The Right Restraint For Your Child

Choosing a child restraint

1. Only buy a restraint that meets the Australian Standard.

  • A sticker will show that it meets the 2004, 2010 or 2013 AS/NZS 1754 standard. It is illegal to use overseas models.

2. Check the restraint is suitable for your needs.

  • Remember that the price tag doesn't necessarily reflect how safe a car seat is. Make sure that the restraint is the right size for your child and also fits well in your vehicle.

3. Has the seat got a safety rating?

  • The Child Restraint Evaluation Program (CREP) assesses the protection rating of car seats above what is required by the Australian Standard and also provides information on ease of use. There is information available on some seats that may help you in making a decision about which one to buy.

ISOFIX compatible child seats

The latest version of the Australian Standard for child restraints (AS/NZS 1754:2013) has an option for manufacturers to produce ISOFIX compatible child restraints. ISOFIX is an alternative way to attach a child restraint to a vehicle, without a seatbelt.

ISOFIX compatible child restraints have been introduced as another option for how child restraints can be fitted to cars - not because of any concerns with the safety of the traditional range of child restraints. There is strong evidence that Australian child restraints that use the vehicle seatbelt and top tether strap provide excellent protection to children, even in high severity crashes. 

Child restraints that use the vehicle seatbelt and top tether strap will continue to be available. Australian ISOFIX compatible child restraints are just another option to choose from. ISOFIX compatible child restraints still have the option to allow them to be fitted with a seatbelt. 

There is still potential for incorrect use of ISOFIX compatible child restraints, so it is important to take care when fitting and using child restraints, no matter what the type.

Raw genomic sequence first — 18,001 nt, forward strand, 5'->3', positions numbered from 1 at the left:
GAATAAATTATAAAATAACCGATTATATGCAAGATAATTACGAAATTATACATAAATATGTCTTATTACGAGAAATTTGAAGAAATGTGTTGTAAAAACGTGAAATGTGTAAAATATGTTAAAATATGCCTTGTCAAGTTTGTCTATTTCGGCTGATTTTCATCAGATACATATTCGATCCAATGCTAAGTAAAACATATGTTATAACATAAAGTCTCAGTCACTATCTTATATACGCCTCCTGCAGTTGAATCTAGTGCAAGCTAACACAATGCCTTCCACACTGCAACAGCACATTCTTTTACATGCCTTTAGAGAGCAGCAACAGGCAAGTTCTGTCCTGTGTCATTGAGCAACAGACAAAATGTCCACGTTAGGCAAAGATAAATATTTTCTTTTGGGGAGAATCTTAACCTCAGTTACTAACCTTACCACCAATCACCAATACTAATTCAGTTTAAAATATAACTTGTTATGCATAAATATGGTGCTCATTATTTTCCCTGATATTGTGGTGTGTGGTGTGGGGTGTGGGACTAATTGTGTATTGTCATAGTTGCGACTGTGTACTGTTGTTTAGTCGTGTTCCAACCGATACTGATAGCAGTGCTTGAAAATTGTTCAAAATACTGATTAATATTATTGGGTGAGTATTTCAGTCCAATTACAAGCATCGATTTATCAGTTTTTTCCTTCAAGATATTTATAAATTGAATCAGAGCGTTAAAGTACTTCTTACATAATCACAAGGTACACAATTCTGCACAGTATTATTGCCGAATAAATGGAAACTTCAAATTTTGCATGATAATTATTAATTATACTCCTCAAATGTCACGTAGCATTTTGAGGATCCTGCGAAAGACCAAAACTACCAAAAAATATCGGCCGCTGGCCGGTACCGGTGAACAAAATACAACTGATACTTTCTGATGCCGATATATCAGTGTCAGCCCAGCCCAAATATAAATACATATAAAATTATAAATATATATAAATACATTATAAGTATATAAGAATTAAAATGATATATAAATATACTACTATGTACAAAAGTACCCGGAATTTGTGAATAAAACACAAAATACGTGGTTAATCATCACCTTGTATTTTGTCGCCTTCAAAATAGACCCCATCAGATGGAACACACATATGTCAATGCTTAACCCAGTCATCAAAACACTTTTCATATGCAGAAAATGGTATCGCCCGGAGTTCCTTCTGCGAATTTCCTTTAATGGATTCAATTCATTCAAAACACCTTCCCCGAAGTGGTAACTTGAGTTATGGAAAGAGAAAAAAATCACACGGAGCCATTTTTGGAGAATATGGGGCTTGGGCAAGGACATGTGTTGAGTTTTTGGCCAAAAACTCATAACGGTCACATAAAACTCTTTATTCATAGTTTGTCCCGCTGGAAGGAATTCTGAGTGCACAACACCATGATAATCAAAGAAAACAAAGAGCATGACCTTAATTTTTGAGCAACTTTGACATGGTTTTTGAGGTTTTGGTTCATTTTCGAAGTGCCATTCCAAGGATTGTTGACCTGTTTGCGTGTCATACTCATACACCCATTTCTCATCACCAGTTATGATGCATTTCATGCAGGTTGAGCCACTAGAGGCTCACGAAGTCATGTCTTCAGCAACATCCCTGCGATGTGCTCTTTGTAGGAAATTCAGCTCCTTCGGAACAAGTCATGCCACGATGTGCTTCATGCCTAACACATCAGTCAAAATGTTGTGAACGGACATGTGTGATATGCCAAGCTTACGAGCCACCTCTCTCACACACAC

All child restraints sold in Australia must comply with the Australian Standard and display an Australian Standard sticker. It is illegal to use an overseas model or a restraint that doesn't meet these requirements. 

To help choose the safest child restraint, visit the Child Car Seats website. This website contains information from the Child Restraint Evaluation Program (CREP) that independently crash tests child restraints and provides star ratings for crash protection and ease of use. As more ISOFIX compatible child restraints become available, they will be included in the testing.

Read the ISOFIX FAQs on the Child Care Seats website here.

Second-hand child restraints

It is important to be cautious when buying second-hand child restraints. An RACV survey found that one in five second-hand child restraints sold online or in store are not suitable for sale because they were worn out, damaged, too old or even illegal overseas models.

Not only would these restraints be a waste of money, they are potentially dangerous. Even though many second hand restraints were found to be in good condition, you should ask lots of questions before buying. If you don't get the answer you're looking for, look for another child restraint. 

Tips for buying second-hand restraints:

  • Only buy a restraint that meets the Australian Standard. A sticker will show it meets the AS/NZS 1754 standard. It is illegal to use overseas models or restraints meeting the 2000 or older standards.
  • Don't use a restraint that's more than 10 years old. A seperate sticker should show the year of manufacture. Consider how long your child will need the restraint. Newer restraints are likely to be safer.
  • Check that all parts are in good condition. There should be no signs of wear and tear, and the buckle should click into place securely.